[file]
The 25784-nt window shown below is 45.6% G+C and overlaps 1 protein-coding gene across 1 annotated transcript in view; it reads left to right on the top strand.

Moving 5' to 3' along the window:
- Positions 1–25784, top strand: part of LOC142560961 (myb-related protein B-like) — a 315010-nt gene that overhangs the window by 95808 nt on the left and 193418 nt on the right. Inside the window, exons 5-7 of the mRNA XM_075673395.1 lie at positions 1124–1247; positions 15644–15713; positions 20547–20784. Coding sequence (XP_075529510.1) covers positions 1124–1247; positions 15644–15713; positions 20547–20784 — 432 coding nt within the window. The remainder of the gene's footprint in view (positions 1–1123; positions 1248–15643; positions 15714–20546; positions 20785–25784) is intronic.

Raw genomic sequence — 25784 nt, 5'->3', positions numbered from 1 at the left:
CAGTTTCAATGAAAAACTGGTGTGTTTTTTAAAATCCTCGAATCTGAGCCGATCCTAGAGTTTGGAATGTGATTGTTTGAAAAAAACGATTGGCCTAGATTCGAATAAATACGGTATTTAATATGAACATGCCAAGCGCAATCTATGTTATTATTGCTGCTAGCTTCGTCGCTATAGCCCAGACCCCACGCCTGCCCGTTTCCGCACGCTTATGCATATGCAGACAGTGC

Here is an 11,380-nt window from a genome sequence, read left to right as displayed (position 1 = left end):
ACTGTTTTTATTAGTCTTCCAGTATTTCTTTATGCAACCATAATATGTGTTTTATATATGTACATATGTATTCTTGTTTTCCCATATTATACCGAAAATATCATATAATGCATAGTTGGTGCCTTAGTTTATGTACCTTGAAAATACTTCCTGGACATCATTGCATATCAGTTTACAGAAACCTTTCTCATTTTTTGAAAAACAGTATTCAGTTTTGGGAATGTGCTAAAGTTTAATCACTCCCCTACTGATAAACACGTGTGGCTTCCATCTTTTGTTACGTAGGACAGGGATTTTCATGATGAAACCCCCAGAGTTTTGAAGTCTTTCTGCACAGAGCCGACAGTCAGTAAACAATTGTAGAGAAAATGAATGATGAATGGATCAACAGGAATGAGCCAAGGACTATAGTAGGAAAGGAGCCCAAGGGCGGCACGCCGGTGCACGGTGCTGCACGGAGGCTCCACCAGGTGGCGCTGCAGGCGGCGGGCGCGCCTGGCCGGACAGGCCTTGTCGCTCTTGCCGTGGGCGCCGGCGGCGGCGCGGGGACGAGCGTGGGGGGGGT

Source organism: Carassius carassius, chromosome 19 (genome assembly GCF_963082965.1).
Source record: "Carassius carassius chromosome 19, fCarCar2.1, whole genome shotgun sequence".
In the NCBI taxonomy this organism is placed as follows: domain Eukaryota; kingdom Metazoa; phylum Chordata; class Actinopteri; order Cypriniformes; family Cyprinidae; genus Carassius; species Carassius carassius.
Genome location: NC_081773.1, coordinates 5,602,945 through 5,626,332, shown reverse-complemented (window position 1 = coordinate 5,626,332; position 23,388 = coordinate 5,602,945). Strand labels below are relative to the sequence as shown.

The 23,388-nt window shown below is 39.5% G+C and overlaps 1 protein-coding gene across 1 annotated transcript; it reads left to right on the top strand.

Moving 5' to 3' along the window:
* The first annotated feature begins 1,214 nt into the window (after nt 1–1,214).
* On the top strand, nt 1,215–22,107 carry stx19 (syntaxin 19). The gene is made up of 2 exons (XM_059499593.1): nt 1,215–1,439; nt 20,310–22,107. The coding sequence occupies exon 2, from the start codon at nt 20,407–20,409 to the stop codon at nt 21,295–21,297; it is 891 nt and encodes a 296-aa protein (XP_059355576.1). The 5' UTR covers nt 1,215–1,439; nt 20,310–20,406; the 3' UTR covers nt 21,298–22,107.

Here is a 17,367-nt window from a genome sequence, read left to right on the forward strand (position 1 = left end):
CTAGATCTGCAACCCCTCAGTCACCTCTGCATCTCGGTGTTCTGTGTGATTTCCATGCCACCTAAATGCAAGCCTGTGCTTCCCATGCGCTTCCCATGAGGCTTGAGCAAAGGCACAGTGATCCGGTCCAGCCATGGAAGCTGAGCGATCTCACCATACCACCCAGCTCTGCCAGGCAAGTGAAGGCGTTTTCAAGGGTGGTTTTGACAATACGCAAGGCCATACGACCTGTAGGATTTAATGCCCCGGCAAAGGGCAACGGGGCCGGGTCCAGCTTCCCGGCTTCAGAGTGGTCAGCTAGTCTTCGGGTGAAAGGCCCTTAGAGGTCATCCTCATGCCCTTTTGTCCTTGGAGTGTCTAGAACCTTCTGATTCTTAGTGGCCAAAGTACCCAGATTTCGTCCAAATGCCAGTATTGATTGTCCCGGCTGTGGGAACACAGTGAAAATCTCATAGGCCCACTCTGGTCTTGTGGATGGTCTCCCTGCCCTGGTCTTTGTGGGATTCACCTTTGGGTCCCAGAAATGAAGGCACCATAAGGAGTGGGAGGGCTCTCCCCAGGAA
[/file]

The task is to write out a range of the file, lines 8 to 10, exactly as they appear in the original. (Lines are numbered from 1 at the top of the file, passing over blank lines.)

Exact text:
Source organism: Carassius carassius, chromosome 19 (genome assembly GCF_963082965.1).
Source record: "Carassius carassius chromosome 19, fCarCar2.1, whole genome shotgun sequence".
In the NCBI taxonomy this organism is placed as follows: domain Eukaryota; kingdom Metazoa; phylum Chordata; class Actinopteri; order Cypriniformes; family Cyprinidae; genus Carassius; species Carassius carassius.